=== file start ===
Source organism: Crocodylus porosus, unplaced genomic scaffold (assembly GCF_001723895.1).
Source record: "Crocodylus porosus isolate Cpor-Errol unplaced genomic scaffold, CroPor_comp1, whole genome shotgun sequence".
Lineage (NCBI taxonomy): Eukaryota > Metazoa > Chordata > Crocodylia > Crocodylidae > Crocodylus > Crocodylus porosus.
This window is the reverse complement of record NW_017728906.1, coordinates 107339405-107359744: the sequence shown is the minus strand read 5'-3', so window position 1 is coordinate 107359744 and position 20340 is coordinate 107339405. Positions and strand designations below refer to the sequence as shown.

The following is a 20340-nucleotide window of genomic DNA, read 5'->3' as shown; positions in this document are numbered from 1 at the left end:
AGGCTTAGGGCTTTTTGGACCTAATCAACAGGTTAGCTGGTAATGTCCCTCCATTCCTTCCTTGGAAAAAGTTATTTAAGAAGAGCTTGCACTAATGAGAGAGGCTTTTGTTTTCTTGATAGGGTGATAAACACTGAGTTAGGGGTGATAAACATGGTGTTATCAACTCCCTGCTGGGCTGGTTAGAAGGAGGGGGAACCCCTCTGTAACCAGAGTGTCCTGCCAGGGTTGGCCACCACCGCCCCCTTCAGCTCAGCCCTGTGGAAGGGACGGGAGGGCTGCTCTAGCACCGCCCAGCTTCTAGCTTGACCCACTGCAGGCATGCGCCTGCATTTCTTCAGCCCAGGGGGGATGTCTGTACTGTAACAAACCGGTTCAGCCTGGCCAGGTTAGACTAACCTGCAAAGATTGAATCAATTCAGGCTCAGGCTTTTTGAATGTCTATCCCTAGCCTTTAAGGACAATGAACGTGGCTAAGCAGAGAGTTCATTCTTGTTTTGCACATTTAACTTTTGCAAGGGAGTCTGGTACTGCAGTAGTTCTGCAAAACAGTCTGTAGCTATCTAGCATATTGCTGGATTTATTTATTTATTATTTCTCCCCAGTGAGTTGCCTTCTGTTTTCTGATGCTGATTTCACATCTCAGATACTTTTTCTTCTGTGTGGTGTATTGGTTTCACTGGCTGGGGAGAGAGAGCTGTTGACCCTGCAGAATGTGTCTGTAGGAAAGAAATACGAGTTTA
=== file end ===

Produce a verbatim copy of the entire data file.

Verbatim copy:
Source organism: Crocodylus porosus, unplaced genomic scaffold (assembly GCF_001723895.1).
Source record: "Crocodylus porosus isolate Cpor-Errol unplaced genomic scaffold, CroPor_comp1, whole genome shotgun sequence".
Lineage (NCBI taxonomy): Eukaryota > Metazoa > Chordata > Crocodylia > Crocodylidae > Crocodylus > Crocodylus porosus.
This window is the reverse complement of record NW_017728906.1, coordinates 107339405-107359744: the sequence shown is the minus strand read 5'-3', so window position 1 is coordinate 107359744 and position 20340 is coordinate 107339405. Positions and strand designations below refer to the sequence as shown.

The following is a 20340-nucleotide window of genomic DNA, read 5'->3' as shown; positions in this document are numbered from 1 at the left end:
AGGCTTAGGGCTTTTTGGACCTAATCAACAGGTTAGCTGGTAATGTCCCTCCATTCCTTCCTTGGAAAAAGTTATTTAAGAAGAGCTTGCACTAATGAGAGAGGCTTTTGTTTTCTTGATAGGGTGATAAACACTGAGTTAGGGGTGATAAACATGGTGTTATCAACTCCCTGCTGGGCTGGTTAGAAGGAGGGGGAACCCCTCTGTAACCAGAGTGTCCTGCCAGGGTTGGCCACCACCGCCCCCTTCAGCTCAGCCCTGTGGAAGGGACGGGAGGGCTGCTCTAGCACCGCCCAGCTTCTAGCTTGACCCACTGCAGGCATGCGCCTGCATTTCTTCAGCCCAGGGGGGATGTCTGTACTGTAACAAACCGGTTCAGCCTGGCCAGGTTAGACTAACCTGCAAAGATTGAATCAATTCAGGCTCAGGCTTTTTGAATGTCTATCCCTAGCCTTTAAGGACAATGAACGTGGCTAAGCAGAGAGTTCATTCTTGTTTTGCACATTTAACTTTTGCAAGGGAGTCTGGTACTGCAGTAGTTCTGCAAAACAGTCTGTAGCTATCTAGCATATTGCTGGATTTATTTATTTATTATTTCTCCCCAGTGAGTTGCCTTCTGTTTTCTGATGCTGATTTCACATCTCAGATACTTTTTCTTCTGTGTGGTGTATTGGTTTCACTGGCTGGGGAGAGAGAGCTGTTGACCCTGCAGAATGTGTCTGTAGGAAAGAAATACGAGTTTA